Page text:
Or are you going to take some credit still for something or other in you? Ah, it is not an enemy that is telling you of your sins, but divine love that has come down to you, by the sacrifice it had to make for you, telling you what you are. You are just the sinner who needed such a death as that, and for whom He died. And, beloved friends, that is God's meeting-place for you. If you thus look at the cross tonight, you will see surely how God meets you with a ready-made salvation. "It is a faithful saying, and worthy to be received of all men, that Christ Jesus came into the world to save sinners." If you could add, with the apostle, "of whom I am chief," you would have chief title. Are you sinners? That is all God wants. Take simply, honestly, that place before God; but add nothing to it. Do not say, "respectable sinners," for Christ did not die for such. If you are not quite bad enough for the cross, then you are not such as Christ died for. If you are a sinner simply, take this mercy home tonight. God, in Christ, is appealing to your hearts to receive this love — God is appealing to your hearts as to whether He does not mean well by you when He offers this salvation. And why should you distrust Him? He is keeping back judgment from the world to show you mercy. The Father is seeking. That is what Christ tells the woman: "The Father seeketh such to worship Him." It is not they who seek the Father, but God is seeking men. Beloved friends, will you receive it? Will you give Him credit for it? The Father seeketh such to worship Him.

"I know that Messiah cometh, which is called Christ: when he is come, he will tell us all things."

"I that speak to thee am he," is His ready answer.

And she is met. That seals to her this grace. The cross was not yet; but there was already for her the long-expected one — Messiah, Christ; and He it was beside her by the well, ministering to her, in the full knowledge of her sin, the grace that alone could meet it. This is, for her, God's meeting-place. Christ is in her soul; the living water henceforth will spring up for her satisfaction forever.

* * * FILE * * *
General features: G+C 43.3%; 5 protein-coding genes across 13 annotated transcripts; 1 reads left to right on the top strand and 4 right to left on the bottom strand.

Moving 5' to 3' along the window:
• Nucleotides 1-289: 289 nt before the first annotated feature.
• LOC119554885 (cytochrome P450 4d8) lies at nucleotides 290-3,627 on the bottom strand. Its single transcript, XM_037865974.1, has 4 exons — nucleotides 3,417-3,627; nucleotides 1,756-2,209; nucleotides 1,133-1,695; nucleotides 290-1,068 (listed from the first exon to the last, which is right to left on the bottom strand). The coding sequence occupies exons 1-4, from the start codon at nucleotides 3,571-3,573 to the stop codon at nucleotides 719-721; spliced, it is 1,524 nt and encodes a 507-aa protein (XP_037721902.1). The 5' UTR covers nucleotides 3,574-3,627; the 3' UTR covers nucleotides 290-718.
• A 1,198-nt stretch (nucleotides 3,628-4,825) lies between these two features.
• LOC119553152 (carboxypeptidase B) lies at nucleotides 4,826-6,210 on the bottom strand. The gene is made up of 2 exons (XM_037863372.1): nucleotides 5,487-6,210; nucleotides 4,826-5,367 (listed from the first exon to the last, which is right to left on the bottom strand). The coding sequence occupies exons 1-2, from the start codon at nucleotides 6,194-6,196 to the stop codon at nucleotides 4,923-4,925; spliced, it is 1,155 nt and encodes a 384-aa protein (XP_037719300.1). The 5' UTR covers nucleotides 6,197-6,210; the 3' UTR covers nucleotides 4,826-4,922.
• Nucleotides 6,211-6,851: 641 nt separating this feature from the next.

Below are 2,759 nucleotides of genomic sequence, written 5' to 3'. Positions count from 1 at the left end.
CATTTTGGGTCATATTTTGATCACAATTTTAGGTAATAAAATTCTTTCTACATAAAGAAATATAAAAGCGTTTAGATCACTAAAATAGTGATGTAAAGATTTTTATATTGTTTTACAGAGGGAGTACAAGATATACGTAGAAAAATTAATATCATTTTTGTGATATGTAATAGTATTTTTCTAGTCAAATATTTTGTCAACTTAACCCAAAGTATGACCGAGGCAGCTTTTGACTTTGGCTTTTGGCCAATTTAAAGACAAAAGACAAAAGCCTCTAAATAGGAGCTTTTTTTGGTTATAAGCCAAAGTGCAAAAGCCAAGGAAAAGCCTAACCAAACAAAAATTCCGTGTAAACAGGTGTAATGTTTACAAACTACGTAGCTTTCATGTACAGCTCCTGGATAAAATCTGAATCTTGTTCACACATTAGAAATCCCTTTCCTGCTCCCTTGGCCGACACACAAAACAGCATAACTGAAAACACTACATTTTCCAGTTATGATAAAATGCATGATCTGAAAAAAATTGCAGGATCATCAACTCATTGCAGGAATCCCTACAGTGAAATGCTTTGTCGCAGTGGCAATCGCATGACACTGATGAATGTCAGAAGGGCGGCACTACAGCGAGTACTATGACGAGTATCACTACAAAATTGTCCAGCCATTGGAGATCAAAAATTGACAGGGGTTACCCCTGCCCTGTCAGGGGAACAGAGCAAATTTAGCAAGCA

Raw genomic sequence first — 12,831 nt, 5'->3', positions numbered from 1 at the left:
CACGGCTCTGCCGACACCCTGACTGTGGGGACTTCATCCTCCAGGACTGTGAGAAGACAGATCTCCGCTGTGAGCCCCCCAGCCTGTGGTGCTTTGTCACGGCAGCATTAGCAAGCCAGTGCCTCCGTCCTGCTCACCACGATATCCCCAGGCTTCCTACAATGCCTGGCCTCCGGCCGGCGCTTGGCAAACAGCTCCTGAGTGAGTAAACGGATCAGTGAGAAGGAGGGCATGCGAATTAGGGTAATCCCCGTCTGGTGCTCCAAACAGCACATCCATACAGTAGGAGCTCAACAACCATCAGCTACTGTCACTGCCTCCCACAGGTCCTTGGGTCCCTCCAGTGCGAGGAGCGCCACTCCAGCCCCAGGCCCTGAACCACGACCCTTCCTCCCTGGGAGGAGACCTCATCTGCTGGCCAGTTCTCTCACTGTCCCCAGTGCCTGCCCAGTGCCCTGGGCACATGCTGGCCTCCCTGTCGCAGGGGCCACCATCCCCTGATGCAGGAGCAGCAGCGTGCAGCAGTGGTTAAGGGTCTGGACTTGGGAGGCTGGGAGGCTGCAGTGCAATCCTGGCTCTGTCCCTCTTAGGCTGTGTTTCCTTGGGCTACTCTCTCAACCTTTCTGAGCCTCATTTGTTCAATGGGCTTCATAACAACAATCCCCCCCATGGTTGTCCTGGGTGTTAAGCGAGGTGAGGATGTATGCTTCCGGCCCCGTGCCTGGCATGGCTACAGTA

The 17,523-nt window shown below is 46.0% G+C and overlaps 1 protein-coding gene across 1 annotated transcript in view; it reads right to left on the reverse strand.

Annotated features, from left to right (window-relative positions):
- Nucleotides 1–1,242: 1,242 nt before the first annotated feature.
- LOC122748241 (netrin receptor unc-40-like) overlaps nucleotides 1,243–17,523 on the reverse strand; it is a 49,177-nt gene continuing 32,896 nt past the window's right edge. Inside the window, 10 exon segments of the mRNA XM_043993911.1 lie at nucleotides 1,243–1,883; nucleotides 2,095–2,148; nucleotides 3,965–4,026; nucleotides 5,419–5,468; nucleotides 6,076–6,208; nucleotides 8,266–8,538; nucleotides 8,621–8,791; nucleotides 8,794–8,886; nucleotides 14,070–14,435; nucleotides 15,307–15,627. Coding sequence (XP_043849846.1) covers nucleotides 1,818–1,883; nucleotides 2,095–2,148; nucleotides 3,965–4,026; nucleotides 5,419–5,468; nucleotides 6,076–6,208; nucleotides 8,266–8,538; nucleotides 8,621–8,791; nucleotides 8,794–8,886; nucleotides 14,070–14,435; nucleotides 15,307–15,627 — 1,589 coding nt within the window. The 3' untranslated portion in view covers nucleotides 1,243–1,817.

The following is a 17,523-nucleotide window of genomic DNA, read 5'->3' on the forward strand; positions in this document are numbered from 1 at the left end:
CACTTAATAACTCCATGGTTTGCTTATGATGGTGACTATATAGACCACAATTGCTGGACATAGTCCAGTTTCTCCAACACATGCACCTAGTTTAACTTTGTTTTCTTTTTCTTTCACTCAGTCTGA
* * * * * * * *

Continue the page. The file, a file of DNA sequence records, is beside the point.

Christ is what you want, dear friends. Are you offended when you open the Gospels and find Him in company with sinners? Do you sympathize with the Pharisees when they make this report of Him, that he receiveth sinners? Or will you allow Him to receive these few faraway ones, enshrined and canonized in Scripture, but not the low and ordinary sinners of the present day?

Most welcome news, sweeter than water to those parched with desert thirst! A man that receives sinners, casting out none that come — invites all men to Himself, because all are sinners. "Come unto me all ye that labour and are heavy laden and I will give you rest." Whatever your experience, whatever your feelings, or your life. What can a sinner have but bad feelings and bad experiences? What is a sinner but a person of bad life?

He had spoken to her by that well, knowing all about her, and He was the Christ — was there, the living proof of what God was. All was there for her; for her who had asked for what she knew not, and got according to His knowledge and His grace.

And now she runs away to tell the men in the city, — the people who knew her well, — that she had found a man who had told her all things that ever she did. You see at once what has fastened itself upon her. If you know the blessed relief of having had all out before God you will understand it. Has he told it to you in that way, beloved friends? So that having no more reserve with Him, you need have no more now with any other? Can you say, with her, "He told me all things that ever I did. He and I have been together, all my sins out, and nothing but love to me a sinner."

One thing more. If your heart is full, so is His. If He has given you, how wonderful to know that you have given Him I When the disciples come from the city to which they had gone to buy meat, what do they find? Find Him with his meat and drink already. The shepherd has found His sheep and He does not want the meat to eat. Joy will not let us eat, any more than sorrow, when it reaches a certain height. Such joy is His. Joy to meet one poor sinner by a well, and bring her to rest and to God. And still He is the same — yesterday, today and forever the same Jesus.

Only you must be with Him, remember, upon His own terms. You are to be the sinner, He the Saviour. You with your sins and He with His grace. You the receiver, and He the giver. You must be with Him after that fashion, beloved friends, that you may drink in the infinite grace that is in Him, and find not merely salvation, but a God whom your whole soul can bow down before; one with whom you can be at home indeed; one whom you can trust when you can trust nobody whatever besides, and, least of all, yourself.

Beloved friends, that is what God is — God in Christ. Do you want Him tonight? Is there thirst in your soul? Do you want a Christ like that?